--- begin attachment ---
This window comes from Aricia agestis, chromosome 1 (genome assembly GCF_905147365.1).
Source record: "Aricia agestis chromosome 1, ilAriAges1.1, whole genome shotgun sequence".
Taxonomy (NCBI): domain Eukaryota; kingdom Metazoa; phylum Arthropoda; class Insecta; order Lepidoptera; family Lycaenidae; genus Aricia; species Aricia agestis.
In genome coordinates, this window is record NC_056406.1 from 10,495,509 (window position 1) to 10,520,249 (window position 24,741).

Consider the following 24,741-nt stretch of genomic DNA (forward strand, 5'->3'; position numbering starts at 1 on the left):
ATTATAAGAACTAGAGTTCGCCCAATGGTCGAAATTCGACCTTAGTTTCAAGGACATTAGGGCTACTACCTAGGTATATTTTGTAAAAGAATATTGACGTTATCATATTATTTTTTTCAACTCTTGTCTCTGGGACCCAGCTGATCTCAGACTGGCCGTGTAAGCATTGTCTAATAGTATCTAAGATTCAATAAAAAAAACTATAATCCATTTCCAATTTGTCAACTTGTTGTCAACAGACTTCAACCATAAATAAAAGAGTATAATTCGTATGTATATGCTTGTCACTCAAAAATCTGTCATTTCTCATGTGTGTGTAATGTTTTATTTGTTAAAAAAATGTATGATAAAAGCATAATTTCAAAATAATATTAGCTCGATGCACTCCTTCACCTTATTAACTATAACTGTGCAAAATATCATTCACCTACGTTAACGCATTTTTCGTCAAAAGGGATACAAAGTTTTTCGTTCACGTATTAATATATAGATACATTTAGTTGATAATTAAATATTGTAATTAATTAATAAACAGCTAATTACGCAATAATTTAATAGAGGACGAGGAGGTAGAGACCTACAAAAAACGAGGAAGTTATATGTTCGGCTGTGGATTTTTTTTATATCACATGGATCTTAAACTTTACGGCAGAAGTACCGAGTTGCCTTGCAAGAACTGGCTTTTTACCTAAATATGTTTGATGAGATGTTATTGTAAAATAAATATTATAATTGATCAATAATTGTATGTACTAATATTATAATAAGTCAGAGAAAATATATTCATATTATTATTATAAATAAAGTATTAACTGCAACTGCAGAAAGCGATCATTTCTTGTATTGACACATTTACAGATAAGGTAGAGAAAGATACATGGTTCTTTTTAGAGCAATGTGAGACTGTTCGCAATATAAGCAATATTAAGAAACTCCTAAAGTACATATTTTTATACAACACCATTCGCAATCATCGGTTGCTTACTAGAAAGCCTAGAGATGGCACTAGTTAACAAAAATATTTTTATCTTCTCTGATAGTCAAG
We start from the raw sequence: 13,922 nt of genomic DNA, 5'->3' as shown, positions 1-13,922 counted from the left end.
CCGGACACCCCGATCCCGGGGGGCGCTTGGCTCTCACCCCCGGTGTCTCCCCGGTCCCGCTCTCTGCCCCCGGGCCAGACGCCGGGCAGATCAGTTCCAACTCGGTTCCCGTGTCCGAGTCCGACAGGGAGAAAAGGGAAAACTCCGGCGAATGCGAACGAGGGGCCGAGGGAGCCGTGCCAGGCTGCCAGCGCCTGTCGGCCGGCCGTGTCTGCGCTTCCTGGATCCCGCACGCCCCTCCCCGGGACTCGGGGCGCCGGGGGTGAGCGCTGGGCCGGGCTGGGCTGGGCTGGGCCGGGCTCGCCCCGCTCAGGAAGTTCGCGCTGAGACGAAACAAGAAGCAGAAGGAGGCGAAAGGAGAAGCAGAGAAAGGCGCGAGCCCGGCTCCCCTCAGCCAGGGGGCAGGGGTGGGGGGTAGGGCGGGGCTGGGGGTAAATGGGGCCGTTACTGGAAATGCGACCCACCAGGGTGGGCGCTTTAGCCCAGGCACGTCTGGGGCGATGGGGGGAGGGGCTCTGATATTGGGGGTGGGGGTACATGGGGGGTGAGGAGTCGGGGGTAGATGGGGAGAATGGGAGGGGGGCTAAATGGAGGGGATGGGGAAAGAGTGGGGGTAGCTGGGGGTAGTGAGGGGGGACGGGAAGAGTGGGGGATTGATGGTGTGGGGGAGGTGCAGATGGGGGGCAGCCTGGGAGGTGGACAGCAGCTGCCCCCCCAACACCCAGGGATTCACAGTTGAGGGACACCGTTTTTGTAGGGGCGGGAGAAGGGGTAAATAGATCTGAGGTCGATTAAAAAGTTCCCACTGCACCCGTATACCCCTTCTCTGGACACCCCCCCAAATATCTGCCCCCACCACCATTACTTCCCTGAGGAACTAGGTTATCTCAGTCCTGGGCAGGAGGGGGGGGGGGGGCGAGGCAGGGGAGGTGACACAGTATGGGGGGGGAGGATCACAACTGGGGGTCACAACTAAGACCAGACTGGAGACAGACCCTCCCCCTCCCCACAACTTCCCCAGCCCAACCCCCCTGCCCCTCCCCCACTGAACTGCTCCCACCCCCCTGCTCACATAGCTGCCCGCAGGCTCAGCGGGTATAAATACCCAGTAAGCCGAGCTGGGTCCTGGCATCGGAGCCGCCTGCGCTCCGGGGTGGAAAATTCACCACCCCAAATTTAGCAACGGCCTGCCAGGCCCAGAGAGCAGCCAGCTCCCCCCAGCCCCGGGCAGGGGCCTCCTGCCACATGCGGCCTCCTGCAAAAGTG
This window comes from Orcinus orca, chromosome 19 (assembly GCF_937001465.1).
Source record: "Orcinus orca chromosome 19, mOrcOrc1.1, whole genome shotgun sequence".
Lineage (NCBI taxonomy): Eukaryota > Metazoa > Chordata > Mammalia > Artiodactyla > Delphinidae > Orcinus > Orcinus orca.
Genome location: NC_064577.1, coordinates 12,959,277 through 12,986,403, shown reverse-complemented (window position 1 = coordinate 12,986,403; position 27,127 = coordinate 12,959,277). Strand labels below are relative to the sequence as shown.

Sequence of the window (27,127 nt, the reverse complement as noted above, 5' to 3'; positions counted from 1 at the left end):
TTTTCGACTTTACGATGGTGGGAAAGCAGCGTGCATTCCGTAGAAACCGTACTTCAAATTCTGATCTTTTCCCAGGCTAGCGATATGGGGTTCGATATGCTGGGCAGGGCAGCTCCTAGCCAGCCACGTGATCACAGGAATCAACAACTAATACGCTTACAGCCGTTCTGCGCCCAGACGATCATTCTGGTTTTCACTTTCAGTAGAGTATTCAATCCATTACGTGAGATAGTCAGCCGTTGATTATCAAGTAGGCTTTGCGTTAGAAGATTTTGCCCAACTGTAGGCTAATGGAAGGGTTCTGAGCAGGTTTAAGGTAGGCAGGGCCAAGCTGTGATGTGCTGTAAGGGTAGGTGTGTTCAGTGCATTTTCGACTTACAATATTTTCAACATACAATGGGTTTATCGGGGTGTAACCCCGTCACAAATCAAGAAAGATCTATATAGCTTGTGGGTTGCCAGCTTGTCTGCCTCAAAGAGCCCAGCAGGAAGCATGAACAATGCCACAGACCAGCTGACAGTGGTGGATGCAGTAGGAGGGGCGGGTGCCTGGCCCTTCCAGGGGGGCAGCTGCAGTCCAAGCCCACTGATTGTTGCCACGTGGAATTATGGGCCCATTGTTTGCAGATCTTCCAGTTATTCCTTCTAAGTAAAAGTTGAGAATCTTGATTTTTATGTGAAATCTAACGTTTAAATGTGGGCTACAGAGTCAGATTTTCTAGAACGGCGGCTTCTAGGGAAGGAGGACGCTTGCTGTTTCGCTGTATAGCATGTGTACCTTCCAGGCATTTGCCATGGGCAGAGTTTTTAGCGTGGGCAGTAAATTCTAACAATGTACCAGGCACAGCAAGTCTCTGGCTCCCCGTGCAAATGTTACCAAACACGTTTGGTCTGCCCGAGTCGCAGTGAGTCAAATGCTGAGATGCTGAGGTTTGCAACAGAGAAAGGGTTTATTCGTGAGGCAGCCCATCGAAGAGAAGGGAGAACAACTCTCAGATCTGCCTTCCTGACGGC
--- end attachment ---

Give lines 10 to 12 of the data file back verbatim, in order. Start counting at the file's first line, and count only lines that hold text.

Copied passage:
Source record: "Orcinus orca chromosome 19, mOrcOrc1.1, whole genome shotgun sequence".
Lineage (NCBI taxonomy): Eukaryota > Metazoa > Chordata > Mammalia > Artiodactyla > Delphinidae > Orcinus > Orcinus orca.
Genome location: NC_064577.1, coordinates 12,959,277 through 12,986,403, shown reverse-complemented (window position 1 = coordinate 12,986,403; position 27,127 = coordinate 12,959,277). Strand labels below are relative to the sequence as shown.